I think Bertrand's point, about the "a" meaning "with," is not minor but quite significant. If Giusto commissioned a deck of naibi with triumphs, he commissioned a deck made up of the common regular cards plus the perhaps uncommon triumphs. From Giusto's use of the word "naibi" for the regular cards, which were used in the inns, it then doesn't follow, nor is it even suggested, that the deck that is a combination of the two, were used in the inns. The combination of common naibi and (i.e. with) possibly uncommon triumphs may well have been uncommon.
And in fact, it would be strange for Giusto to be giving Malatesta merely an expensive version of something common, as I think Girolamo suggested. That would be like giving Malatesta a set of ivory dominoes with his coat of arms on them, or a pair of gold-plated dice: something which Malatesta would rightfully take offense at, as though saying, "you're rich and powerful, and deserve rich gifts, but you're really just an uncultured commoner."
No, it is more likely that the combination common cards plus triumphs was fairly rare, a new fashion that had recently taken hold, probably, and one that connotes high society. That might have meant a game up to then based in the nobility, and thereby a status-symbol among those who weren't "old blood" like the Visconti and the Estensi. It is possible that Malatesta would have considered the Signori of Florence high enough society; I don't know. But I'd guess that something the Visconti had would have been even more desirable (and even more if Visconti's condottiere had it, too,).
To be sure, Florence was likely in the forefront of producing triumph decks in the 1440s and certainly the 1450s, a prominence that may have been taken over by Bologna later. But the fact of production does not mean origination. Florence was a town of wealthy bankers and merchants who were also art patrons. There was a base of skilled painters there that made it at a natural base for card production for the affluent but untitled. Someone could bring a design in from elsewhere, even borrow a deck from someone, and have a deck done with those concepts.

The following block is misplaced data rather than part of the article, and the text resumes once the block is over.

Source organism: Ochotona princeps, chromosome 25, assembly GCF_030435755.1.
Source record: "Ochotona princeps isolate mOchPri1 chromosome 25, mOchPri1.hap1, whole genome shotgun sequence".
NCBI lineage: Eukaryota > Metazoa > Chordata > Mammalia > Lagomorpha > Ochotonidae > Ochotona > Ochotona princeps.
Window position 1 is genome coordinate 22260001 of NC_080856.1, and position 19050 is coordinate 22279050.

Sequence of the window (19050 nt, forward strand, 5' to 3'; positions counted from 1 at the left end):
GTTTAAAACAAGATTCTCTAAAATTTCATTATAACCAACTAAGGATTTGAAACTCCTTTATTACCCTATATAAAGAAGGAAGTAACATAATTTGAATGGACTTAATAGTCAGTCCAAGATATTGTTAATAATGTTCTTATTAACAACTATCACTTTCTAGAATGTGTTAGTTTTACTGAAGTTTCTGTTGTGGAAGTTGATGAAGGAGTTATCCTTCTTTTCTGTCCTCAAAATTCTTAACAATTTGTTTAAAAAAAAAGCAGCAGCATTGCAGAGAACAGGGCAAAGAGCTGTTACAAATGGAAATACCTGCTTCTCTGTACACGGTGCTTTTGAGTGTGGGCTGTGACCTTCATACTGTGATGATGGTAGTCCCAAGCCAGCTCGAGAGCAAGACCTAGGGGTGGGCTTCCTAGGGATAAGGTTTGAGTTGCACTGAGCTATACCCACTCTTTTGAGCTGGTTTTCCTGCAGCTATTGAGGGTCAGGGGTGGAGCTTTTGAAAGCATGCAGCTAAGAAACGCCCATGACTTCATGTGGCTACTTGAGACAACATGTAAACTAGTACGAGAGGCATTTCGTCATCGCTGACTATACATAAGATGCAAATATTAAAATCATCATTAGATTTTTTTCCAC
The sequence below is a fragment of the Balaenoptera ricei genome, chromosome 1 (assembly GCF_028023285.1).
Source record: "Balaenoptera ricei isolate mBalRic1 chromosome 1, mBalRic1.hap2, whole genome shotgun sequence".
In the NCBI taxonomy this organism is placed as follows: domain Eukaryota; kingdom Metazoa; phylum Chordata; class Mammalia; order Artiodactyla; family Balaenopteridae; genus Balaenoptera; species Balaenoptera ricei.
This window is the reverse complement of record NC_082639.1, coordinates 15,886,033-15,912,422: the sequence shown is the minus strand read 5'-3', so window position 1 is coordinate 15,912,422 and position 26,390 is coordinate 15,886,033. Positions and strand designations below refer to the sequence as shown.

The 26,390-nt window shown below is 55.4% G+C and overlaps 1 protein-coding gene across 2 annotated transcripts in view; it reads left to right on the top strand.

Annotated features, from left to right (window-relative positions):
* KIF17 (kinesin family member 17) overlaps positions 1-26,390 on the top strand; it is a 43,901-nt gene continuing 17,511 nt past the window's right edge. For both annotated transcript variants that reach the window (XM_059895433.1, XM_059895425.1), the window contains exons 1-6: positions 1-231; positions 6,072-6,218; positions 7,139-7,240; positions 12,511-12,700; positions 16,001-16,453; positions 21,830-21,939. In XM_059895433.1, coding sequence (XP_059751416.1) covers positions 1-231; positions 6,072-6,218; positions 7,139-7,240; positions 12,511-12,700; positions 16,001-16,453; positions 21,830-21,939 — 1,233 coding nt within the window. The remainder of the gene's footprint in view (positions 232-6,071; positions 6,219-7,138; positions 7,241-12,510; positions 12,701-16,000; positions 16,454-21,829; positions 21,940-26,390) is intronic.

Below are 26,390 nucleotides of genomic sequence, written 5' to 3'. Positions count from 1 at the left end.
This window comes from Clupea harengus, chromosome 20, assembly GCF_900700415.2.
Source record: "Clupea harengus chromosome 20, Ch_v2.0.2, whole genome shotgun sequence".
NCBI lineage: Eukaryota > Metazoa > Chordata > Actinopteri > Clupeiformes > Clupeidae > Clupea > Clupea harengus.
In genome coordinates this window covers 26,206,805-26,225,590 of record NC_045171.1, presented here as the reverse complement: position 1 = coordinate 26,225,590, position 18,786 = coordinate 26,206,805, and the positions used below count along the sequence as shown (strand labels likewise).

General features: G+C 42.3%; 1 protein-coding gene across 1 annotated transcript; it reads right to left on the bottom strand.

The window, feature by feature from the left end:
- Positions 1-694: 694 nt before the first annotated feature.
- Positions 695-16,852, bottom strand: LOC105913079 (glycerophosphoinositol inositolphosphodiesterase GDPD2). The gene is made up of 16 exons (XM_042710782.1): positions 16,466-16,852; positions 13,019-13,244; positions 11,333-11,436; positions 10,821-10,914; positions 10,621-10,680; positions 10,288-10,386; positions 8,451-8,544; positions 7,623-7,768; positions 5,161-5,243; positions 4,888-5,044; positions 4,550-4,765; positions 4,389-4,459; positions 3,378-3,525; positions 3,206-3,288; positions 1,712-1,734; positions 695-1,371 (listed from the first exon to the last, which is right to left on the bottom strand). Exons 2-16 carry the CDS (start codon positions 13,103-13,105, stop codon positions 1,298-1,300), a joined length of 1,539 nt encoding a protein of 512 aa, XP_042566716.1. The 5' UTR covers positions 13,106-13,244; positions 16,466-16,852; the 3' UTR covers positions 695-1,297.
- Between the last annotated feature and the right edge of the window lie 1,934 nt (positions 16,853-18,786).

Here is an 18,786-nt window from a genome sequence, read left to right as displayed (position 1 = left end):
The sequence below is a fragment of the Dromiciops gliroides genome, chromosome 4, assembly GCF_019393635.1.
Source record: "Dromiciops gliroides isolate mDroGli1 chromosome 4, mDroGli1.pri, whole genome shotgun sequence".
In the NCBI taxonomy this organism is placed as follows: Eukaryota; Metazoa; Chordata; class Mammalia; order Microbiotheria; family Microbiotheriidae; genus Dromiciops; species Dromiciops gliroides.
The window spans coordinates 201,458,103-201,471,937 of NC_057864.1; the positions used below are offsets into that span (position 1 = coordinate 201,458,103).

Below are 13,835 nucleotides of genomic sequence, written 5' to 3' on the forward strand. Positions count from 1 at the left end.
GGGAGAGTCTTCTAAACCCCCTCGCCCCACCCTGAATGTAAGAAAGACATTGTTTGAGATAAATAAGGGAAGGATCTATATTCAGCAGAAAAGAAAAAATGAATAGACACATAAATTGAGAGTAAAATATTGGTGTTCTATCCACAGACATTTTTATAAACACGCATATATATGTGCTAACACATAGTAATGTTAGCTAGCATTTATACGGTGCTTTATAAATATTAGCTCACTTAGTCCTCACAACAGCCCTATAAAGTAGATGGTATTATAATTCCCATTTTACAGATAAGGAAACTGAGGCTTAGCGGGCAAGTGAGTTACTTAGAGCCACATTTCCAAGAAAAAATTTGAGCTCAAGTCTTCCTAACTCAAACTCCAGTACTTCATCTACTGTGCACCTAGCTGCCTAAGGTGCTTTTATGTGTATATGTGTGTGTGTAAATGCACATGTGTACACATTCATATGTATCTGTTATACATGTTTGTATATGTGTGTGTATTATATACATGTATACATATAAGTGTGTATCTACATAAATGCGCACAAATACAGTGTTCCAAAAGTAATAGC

Before Sept. 1440, we have no idea. The new fashion may have come out of the Conclave of 1438-1439, where people might have been exposed, from members of the Ferrara court or from Lombard or Ferrarese-based attendees of the Conclave, to a game that up to then had been mainly an educational one in the principles of Christian life for women and children of the nobility and little regarded otherwise, and one which boys were expected to forget about in favor of chess by adolescence.. But as such it might have been a game supported by the clergy in the lands from Milan to Ferrara, And perhaps some recent rule changes made the game more complex and of more interest to educated adults.
For Ferrara before 1440, we have the evidence (http://trionfi.com/playing-cards-ferrara-1422
) of the 1422 document of 13 "newly made" cards along with the repainting of four "para", which I take probably to mean combinations of number and figure cards, i.e. suits ("para" meaning here originally, "combination of two"; see Florio's entry at http://www.pbm.com/~lindahl/florio/search/370r.html
), The 13 cards are probably not tarots, because they are described as 5 "figures" plus 8 other cards. If they were tarots, they would presumably all be called figures. (However I am not sure about what exactly "figures" means.). In any case, they are likely a fifth suit, which is what triumphs became, and the painter "Iacomo" is likely the Iacomo Sagramoro who painted the "triumphs" of Feb 1442 and the "14 cards" of Jan. 1441. So this is some weak evidence of tarot or proto-tarot activity in Ferrara.
For Milan, there is the evidence of the Michelino, a proto-tarot in that it had what appeared to be 16 special cards that would have trumped the regular cards. There are also the devices on the canopy of the Cary-Yale Love card, which look like they might have originated in a somewhat similar card in a deck done for the 1428 marriage of Filippo Visconti and his new Savoy duchess. (The Cary-Yale Love card itself of course has other details that suggest a different marriage.) Moreover, the clothing of the Cary-Yale and Brera-Brambilla are similar to that in sketches done c. 1430 by Pisanello. None of these suggestions is at all conclusive, to be sure; all could have other explanations. But they are suggestive.
Bologna has the 17th century painting with the sentence written underneath, containing several verifiably false statements, but declaring that the "tarochino" was invented by Francesco Fibbia, who died in 1410. This Fibbia actually existed, as Vitali's research indicates. This writing is to be sure also is merely suggestive.
Concerning Florence, there is the Ferrarese document that the Parasina d'Este arranged to have "brought from Florence" a pack ("paro") of "VIII Imperadori" (http://trionfi.com/imperatori-cards-ferrara-1423
), a possible ancestor of the tarot. It also suggests that Florence was even then a producer of hand-painted specialty cards. Likewise, the fact that Florence produced a deck with triumphs in Sept. 1440 does give some credit to the suggestion that they originated there, since it is the earliest dated document known. However the circumstances of the gift also point in the other direction, that the deck of common cards plus triumphs originated in the courts of the Emperor-sanctioned hereditary nobility.